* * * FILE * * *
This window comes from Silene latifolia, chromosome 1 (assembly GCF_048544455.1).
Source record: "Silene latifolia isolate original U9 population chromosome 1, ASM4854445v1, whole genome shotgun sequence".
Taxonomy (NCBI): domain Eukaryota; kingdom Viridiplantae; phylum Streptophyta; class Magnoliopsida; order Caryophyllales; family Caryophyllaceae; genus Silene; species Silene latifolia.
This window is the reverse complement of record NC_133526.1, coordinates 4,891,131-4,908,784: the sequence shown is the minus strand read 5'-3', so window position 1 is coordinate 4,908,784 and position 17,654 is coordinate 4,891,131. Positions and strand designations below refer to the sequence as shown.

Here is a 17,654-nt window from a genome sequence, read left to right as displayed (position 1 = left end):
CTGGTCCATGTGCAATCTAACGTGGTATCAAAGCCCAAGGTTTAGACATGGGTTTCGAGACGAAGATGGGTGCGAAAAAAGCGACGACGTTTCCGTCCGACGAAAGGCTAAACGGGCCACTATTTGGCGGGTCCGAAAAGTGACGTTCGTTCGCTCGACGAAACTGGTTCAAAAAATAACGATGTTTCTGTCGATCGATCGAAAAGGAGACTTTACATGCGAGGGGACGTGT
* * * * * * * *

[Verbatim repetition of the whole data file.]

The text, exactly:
This window comes from Silene latifolia, chromosome 1 (assembly GCF_048544455.1).
Source record: "Silene latifolia isolate original U9 population chromosome 1, ASM4854445v1, whole genome shotgun sequence".
Taxonomy (NCBI): domain Eukaryota; kingdom Viridiplantae; phylum Streptophyta; class Magnoliopsida; order Caryophyllales; family Caryophyllaceae; genus Silene; species Silene latifolia.
This window is the reverse complement of record NC_133526.1, coordinates 4,891,131-4,908,784: the sequence shown is the minus strand read 5'-3', so window position 1 is coordinate 4,908,784 and position 17,654 is coordinate 4,891,131. Positions and strand designations below refer to the sequence as shown.

Here is a 17,654-nt window from a genome sequence, read left to right as displayed (position 1 = left end):
CTGGTCCATGTGCAATCTAACGTGGTATCAAAGCCCAAGGTTTAGACATGGGTTTCGAGACGAAGATGGGTGCGAAAAAAGCGACGACGTTTCCGTCCGACGAAAGGCTAAACGGGCCACTATTTGGCGGGTCCGAAAAGTGACGTTCGTTCGCTCGACGAAACTGGTTCAAAAAATAACGATGTTTCTGTCGATCGATCGAAAAGGAGACTTTACATGCGAGGGGACGTGT